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Monday 01 December 2003

Budesonide/formoterol in a single inhaler rapidly relieves methacholine-induced moderate-to-severe bronchoconstriction.

By: van der Woude HJ, Boorsma M, Bergqvist PB, Winter TH, Aalbers R.

Pulm Pharmacol Ther 2004;17(2):89-95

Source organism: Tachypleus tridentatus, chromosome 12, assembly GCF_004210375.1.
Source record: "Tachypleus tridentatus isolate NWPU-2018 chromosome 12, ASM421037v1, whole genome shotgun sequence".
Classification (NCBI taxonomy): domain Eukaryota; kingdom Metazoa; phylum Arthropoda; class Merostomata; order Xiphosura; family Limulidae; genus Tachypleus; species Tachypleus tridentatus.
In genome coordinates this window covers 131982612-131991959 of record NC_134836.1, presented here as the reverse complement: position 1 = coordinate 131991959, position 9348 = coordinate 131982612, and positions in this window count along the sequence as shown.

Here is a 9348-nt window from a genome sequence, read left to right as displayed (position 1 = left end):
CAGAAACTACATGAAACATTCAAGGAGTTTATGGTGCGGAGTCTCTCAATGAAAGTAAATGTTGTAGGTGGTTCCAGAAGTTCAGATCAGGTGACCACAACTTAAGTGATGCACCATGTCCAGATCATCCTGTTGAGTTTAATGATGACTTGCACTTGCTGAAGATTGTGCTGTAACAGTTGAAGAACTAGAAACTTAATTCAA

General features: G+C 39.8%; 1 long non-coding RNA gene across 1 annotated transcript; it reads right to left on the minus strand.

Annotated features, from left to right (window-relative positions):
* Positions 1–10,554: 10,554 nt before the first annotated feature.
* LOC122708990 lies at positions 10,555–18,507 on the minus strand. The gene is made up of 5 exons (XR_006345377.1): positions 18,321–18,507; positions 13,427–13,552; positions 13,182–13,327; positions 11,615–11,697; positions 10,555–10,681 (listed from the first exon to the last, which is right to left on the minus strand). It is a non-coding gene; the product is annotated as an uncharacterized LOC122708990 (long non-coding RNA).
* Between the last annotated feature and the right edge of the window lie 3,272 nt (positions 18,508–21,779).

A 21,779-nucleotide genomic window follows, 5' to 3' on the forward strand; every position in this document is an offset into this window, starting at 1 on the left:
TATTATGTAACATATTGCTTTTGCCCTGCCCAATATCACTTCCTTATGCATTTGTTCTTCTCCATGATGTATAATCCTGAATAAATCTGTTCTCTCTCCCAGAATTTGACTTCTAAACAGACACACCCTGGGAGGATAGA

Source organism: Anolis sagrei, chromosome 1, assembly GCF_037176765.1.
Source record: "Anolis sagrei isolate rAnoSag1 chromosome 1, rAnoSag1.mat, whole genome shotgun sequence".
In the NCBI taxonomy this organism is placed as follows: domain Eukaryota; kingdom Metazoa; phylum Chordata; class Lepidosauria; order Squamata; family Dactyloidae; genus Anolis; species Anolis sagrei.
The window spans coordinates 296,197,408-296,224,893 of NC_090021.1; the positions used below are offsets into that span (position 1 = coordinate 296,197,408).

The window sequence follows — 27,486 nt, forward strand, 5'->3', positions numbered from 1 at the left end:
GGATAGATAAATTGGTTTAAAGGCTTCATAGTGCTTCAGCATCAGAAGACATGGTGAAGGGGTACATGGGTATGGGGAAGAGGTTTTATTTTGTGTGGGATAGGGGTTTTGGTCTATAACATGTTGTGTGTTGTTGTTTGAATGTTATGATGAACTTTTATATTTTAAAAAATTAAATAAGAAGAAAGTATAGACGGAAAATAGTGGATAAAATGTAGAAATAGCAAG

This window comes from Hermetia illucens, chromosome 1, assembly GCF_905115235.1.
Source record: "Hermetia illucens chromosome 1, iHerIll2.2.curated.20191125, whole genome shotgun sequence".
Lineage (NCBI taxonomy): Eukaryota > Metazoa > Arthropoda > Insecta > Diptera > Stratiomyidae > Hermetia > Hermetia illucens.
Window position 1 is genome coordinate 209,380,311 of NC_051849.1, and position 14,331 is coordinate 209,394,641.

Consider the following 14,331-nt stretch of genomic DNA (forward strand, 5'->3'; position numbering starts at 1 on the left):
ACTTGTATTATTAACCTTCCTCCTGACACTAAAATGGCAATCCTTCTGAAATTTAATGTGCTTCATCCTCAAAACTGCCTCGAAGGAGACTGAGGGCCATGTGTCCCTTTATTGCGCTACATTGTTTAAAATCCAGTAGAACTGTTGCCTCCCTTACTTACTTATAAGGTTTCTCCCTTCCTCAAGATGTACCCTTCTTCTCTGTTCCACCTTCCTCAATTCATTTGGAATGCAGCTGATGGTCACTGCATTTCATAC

Inhalers containing corticosteroids and long-acting beta2-agonists are becoming increasingly important in asthma management. A rapid effect is important to patients, particularly during exacerbations. We compared the onset of bronchodilation and patient-perceived relief from dyspnoea following single-inhaler budesonide/formoterol or salmeterol/fluticasone in a model of acute bronchoconstriction. A randomised, double-blind, double-dummy, single-dose, crossover study included 27 outpatients with asthma (mean age 35 years; mean FEV1 90% predicted normal). Immediately following methacholine-induced bronchoconstriction (fall in FEV1 > or = 30%), patients inhaled budesonide/formoterol (160/4.5 microg, 1 or 2 inhalations; Symbicort Turbuhaler), salmeterol/fluticasone (50/250 microg; Seretide Diskus) or placebo on 4 study days. Lung function and Borg score were assessed for 30 min. During methacholine-induced provocation (final mean FEV1 62.5% of baseline), mean Borg score increased 10-fold (from 0.3 to 3.0 units). Hereafter, mean FEV1 at 3 min improved significantly more after budesonide/formoterol 1 and 2 inhalations (37 and 38%, respectively) than after salmeterol/fluticasone (23%; P < 0.001) or placebo (10%; P < 0.001). Median recovery times to 85% of baseline FEV1 were shorter for budesonide/formoterol (1 or 2 inhalations: 3.3 and 2.8 min, respectively) than salmeterol/fluticasone (8.9 min; P < 0.001) and placebo (> 30 min). One min after budesonide/formoterol, dyspnoea was significantly reduced (Borg score -0.86 units, both doses) compared with salmeterol/fluticasone (-0.55 units; P < 0.05) and placebo (-0.23 units; P < 0.001). Budesonide/formoterol provides immediate bronchodilation, faster than salmeterol/fluticasone, which patients can feel during acute methacholine-induced bronchoconstriction.

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